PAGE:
Deep in beautiful rolling countryside, this remarkable church is the only one in Suffolk located in the middle of the village green
It has to be the point when you first see the church towering up magnificently from the village green. The dramatically ‘open’ setting makes the church look larger than it actually is, but this is a fine building and you enter through a lovely old 15th century porch with a castellated parapet.
The Domesday Book suggests a link with the Abbey at Bury St Edmunds and pilgrims may have paused here on their way to the shrine of St Edmund.
How old is it?
Nothing remains of the earlier Norman building – except the font – and what you see today is largely 14th and 15th century. This lovely church represents some of the finest workmanship during that period.
- The sturdy Norman font – over 800 years old! Find out more about the Normans.
- The carved and curious poppy head bench ends
- The colourful fragments of medieval glass in the east window
- Traces of a wall painting of the transfiguration of Christ above the east window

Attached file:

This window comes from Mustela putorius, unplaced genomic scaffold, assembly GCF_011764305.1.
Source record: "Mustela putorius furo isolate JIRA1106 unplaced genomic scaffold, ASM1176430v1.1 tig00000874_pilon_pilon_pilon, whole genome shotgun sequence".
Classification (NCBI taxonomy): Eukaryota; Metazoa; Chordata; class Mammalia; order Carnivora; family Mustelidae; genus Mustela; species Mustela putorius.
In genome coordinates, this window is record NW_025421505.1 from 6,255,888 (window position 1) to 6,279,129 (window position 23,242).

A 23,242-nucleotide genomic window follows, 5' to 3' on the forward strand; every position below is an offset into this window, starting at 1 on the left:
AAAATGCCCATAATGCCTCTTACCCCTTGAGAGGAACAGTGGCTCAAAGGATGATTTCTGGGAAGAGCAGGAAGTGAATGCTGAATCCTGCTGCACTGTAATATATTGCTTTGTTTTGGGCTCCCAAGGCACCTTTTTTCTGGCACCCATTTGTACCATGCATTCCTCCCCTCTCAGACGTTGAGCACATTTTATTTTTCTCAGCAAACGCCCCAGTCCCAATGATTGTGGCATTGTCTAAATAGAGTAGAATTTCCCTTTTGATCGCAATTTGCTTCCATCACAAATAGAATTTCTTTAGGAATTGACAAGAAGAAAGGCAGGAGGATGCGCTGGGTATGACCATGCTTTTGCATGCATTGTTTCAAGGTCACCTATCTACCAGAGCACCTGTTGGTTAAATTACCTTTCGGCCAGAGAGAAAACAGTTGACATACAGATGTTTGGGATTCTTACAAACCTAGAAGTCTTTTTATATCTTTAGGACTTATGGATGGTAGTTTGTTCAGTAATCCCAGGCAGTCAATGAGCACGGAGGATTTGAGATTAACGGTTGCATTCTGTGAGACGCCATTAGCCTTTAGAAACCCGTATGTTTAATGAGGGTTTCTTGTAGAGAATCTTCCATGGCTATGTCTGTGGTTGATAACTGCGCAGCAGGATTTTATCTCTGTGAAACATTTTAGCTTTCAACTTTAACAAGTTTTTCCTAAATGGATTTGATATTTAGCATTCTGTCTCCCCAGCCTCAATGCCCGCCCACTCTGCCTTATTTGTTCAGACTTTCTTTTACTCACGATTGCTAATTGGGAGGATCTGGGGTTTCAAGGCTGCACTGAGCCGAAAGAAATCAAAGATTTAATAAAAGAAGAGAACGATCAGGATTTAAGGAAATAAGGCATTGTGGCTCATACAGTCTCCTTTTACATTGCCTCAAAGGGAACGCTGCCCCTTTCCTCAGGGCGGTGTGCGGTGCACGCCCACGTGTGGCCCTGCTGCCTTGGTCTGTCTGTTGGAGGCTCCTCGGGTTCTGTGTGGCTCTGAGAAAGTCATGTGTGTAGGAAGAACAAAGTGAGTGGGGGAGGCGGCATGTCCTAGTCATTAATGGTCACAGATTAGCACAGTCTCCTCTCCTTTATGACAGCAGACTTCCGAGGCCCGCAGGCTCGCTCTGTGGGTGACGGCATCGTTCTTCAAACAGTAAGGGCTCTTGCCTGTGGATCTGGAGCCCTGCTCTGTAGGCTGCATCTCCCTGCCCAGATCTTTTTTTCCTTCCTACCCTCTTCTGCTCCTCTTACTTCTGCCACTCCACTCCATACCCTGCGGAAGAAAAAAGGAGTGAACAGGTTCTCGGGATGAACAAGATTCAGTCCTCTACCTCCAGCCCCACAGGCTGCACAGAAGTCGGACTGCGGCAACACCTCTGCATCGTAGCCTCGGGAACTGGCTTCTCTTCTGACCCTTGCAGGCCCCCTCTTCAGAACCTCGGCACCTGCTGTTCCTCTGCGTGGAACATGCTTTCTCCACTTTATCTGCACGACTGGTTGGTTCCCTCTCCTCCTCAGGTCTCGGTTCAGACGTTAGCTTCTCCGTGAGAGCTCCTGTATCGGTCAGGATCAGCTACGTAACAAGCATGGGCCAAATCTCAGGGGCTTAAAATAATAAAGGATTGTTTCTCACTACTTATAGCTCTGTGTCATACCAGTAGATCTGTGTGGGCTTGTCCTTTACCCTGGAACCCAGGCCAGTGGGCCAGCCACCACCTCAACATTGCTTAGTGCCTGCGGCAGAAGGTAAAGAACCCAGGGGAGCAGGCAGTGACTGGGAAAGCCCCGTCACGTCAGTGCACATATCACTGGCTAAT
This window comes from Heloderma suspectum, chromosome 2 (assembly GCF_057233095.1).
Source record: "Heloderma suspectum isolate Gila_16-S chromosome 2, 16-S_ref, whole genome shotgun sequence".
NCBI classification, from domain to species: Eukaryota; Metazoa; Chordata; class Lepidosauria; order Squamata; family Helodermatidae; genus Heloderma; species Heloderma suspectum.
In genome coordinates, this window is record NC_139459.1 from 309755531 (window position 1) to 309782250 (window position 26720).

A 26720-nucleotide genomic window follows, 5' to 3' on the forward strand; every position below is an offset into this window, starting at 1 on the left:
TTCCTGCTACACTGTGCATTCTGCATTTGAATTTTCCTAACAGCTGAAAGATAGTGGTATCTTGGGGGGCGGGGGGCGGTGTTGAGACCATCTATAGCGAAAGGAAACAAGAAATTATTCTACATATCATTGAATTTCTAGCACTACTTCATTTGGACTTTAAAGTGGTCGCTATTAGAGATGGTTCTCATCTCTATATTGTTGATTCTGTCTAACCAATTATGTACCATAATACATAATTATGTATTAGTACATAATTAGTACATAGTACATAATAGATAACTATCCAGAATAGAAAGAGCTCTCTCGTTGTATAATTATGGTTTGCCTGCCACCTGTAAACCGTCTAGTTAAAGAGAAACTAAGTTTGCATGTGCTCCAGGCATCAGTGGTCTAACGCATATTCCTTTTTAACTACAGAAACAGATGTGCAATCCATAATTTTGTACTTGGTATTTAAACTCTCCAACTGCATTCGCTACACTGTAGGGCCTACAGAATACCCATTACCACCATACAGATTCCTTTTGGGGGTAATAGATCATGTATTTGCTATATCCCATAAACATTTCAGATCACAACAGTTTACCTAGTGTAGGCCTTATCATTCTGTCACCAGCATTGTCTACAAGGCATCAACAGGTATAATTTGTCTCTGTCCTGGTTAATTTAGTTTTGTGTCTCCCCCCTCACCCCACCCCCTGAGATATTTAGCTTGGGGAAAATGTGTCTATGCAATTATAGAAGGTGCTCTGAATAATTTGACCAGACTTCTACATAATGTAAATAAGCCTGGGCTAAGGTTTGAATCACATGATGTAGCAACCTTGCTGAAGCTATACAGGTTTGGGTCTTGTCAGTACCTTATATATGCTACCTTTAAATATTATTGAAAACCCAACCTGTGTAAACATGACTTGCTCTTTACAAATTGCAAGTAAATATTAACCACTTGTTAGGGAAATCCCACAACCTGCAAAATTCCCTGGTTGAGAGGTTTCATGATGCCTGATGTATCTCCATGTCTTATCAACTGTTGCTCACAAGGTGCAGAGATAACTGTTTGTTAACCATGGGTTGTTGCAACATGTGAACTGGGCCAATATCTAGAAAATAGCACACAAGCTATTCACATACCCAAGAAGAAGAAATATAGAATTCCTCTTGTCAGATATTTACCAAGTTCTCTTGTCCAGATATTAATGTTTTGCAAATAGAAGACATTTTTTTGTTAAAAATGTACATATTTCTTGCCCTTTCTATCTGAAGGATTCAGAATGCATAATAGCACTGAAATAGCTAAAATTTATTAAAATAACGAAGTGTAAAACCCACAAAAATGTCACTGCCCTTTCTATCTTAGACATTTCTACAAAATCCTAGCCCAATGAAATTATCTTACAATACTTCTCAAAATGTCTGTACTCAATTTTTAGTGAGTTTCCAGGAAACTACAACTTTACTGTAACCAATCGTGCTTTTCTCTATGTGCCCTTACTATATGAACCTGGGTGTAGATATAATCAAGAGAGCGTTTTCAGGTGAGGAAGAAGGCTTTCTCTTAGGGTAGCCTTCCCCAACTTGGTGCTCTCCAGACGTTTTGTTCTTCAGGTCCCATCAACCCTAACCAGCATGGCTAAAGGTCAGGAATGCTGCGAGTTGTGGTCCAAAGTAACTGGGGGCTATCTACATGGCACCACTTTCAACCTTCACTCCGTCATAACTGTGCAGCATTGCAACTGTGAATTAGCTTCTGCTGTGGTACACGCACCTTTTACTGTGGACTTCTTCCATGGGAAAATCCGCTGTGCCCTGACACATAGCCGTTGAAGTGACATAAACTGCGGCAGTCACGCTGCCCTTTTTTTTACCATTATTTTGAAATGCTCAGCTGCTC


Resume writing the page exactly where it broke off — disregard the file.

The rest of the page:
This is a church to make a beeline for, not only for its magnificent setting but for the wealth of interest to be found inside. The excellent guidebook on sale in the church takes you through the many fascinating features.
Cresslands Lane in the village comes from the Cressener family who once held the manor at Hawkedon. William Cressener married Margaret Lady Scrope whose father was half brother to Cecily, the mother of Richard III, Edward IV and George Duke of Clarence. Could this be why the arms of Richard III appear in the east window?
Read more about the Cresseners and their bequests in the church guide.
More fascinating stories in the guide relate to previous Hawkedon rectors.
- Stay for lunch at….The Queen’s Head pub, to the north of the church on the road towards Rede, or The Plough in Rede (1.5 miles) serves lunch and evening meals.
- The ancient market town of Sudbury is only 10 miles away and you can visit the house where Thomas Gainsborough was born in 1727 and see many of his paintings at Gainsborough’s House, now a fascinating museum and gallery.
- The historic village of Clare is just six miles distant. You can explore the River Stour by canoe with River Stour Boating taking you right through the Dedham Vale Area of Outstanding Natural Beauty
Things to note:
Parking: If you arrive by car, you can park on the hard-standing in front of the barns, taking care not to block the farm entrance.
Disability: Access is over grass to the south porch. There’s a lightweight ramp in the vestry area under the tower and you may need to open both halves of the south door. Advance notice would ensure help is available for visitors.
Food and Drink Available Locally